By Essie Shachar-Hill, LCSW and Cindy Trawinski, Psy.D
On a warm summer evening in 2014, over forty clinicians gathered at a networking event for therapists of kinky and polyamorous clients in Chicago. As the late day sun streamed in, the group mingled over drinks and appetizers in the office of LifeWorks Psychotherapy Center, the host for the evening. There was a feeling of excitement, warmth, and connection.
LifeWorks Psychotherapy Center was a fledgling organization at the time, and we were looking for other therapists to whom we could refer clients. The practice decided to host an evening of learning and connection with other sex-positive therapists, focusing on a presentation about personal and professional boundaries in small communities. This topic was an important one for the presenters, Cindy Trawinski, Psy.D. and Rami Henrich, LCSW who were (and still are) life partners who founded LifeWorks which provides psychotherapy in queer, kinky and polyamorous communities of the Chicago area.
Before the evening was over, it was clear that the attendees were hungry for more opportunities to learn and connect, and there was a much bigger vision on the horizon. Thus, Kink and Polyamory Aware Chicago Therapists (KPACT) was born. KPACT became a resource to educate, train, and support a community of Chicago-area psychologists, social workers, counselors, sex therapists, educators, and psychiatrists who wanted to connect with like-minded mental health professionals. KPACT’s mission became clear: to deepen professionals’ understanding of issues faced by kinky, polyamorous, and non-monogamous people. This mission naturally formed from the awareness of the growing need for competent and culturally sensitive clinicians to serve these often overlooked, pathologized, or marginalized clients.
Since that first evening in 2014, KPACT has offered over 25 CE-bearing education events and 1 day-long workshop attended by more than 750 clinicians and mental health graduate students. Topics have ranged from raising children in polyamorous families to the intersections of race and kink, to disability-affirming sex-positivity. Since pivoting to a virtual platform in 2020, we regularly have attendees from all over the US and the world! KPACT has become a professional community and network. In addition to these educational events, KPACT hosts a private online group for therapists to share resources, ask questions and find referrals. The conversations and posts in the group are lively and frequent – they serve as reminders of the power of collaboration and the need for increased support for marginalized populations.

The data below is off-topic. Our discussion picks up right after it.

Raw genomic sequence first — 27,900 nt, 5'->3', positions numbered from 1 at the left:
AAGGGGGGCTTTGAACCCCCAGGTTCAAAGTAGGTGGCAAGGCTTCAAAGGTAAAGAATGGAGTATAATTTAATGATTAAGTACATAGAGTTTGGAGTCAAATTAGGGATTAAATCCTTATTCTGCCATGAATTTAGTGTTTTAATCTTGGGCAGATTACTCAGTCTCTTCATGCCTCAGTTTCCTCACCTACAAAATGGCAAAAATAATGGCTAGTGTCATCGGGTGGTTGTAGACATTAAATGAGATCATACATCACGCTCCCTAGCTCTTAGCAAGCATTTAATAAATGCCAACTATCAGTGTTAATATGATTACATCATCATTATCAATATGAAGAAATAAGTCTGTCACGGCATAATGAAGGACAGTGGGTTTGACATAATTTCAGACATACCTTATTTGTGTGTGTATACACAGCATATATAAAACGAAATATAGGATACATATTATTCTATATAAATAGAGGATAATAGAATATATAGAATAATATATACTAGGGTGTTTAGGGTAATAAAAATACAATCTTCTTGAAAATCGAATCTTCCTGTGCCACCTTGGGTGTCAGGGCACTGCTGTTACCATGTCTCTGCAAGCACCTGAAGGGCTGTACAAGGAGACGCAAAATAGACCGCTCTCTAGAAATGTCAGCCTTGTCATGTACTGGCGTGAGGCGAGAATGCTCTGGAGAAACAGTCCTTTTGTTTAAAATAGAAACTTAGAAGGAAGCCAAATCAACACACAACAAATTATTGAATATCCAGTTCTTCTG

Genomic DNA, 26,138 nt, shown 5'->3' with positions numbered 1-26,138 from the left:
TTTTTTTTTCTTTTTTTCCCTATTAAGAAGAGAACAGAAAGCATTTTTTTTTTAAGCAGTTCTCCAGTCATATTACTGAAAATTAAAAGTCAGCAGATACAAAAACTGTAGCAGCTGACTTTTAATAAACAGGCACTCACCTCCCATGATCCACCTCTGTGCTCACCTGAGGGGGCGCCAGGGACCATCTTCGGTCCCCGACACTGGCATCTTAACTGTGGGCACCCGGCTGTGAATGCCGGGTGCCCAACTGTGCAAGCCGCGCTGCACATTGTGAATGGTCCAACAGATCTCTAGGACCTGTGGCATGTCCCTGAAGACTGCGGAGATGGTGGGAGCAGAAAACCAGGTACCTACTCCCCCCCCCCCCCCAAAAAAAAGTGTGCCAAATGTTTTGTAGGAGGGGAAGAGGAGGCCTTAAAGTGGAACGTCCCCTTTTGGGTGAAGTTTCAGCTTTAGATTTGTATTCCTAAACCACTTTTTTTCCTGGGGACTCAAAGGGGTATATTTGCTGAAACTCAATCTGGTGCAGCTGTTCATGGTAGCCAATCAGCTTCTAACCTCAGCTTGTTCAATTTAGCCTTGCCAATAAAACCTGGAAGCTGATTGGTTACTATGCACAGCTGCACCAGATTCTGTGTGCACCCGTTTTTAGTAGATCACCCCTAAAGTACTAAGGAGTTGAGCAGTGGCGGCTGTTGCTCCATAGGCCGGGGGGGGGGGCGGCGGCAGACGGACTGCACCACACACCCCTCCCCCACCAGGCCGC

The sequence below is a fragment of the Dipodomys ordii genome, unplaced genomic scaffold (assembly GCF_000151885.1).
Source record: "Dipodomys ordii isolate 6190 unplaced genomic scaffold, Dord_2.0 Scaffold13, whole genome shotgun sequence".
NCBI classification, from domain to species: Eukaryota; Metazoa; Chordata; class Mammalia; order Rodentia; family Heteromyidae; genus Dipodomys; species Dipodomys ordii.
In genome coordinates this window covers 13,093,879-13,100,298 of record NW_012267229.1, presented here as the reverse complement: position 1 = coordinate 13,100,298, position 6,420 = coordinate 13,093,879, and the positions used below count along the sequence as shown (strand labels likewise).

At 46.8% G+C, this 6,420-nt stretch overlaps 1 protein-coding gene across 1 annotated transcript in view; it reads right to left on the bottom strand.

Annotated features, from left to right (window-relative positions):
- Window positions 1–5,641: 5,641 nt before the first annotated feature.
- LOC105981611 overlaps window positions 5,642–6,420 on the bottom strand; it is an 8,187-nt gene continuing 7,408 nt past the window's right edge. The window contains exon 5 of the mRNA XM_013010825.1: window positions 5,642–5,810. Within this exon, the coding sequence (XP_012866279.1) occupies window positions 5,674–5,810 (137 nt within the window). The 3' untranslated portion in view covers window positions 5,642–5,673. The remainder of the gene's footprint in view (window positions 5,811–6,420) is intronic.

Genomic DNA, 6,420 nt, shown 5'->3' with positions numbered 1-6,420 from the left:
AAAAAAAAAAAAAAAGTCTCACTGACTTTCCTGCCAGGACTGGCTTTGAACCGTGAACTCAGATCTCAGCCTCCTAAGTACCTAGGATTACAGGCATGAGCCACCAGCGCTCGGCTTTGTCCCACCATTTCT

As KPACT continues to grow, we have some exciting plans for 2023. On July 7, 2023, we are thrilled to be hosting Adria Kurchina-Tyson to teach “Decolonizing Kink: Colonial Pathologies and Clinical Practice.” Please join us!
Later this year, we will be dusting off our retro website and launching an updated site
which will include a directory for Chicago-area professionals who serve kinky and polyamorous
communities. (Thanks to NCSF’s KAP directory for the inspiration!) If you are a mental health clinician serving the kinky and polyamorous communities, we invite you to join our mailing list and connect with us. We are stronger together, and we look forward to being in community with you.
About the Authors
Cindy Trawinski, Psy.D., Dipl PW
Cindy Trawinski, Psy.D., Dipl PW, is a clinical psychologist and Diplomate in process-oriented psychology. She is the managing partner at LifeWorks Psychotherapy Center, a leader in providing sex-positive psychotherapy services to the LGBTQIA+, kink/BDSM, Polyamory/CNM and sex work communities of the greater Chicago area. In addition, Cindy also consults with solo practitioners and small private practice groups who wish to grow their business.
Essie Shachar-Hill, LCSW
Essie Shachar-Hill, LCSW, is a therapist and Programs Manager at LifeWorks Psychotherapy and manages KPACT activities, membership, and events. As a therapist they work with teens and adults and they specialize in working with fellow trans people. Prior to becoming a clinician, Essie spent several years working on mezzo-level social change by supporting organizations to become more supportive of LGBTQ+ people through policy, programming, and culture. Essie believes that training and education for professionals and the general public is crucial for transforming oppressive societal conditions.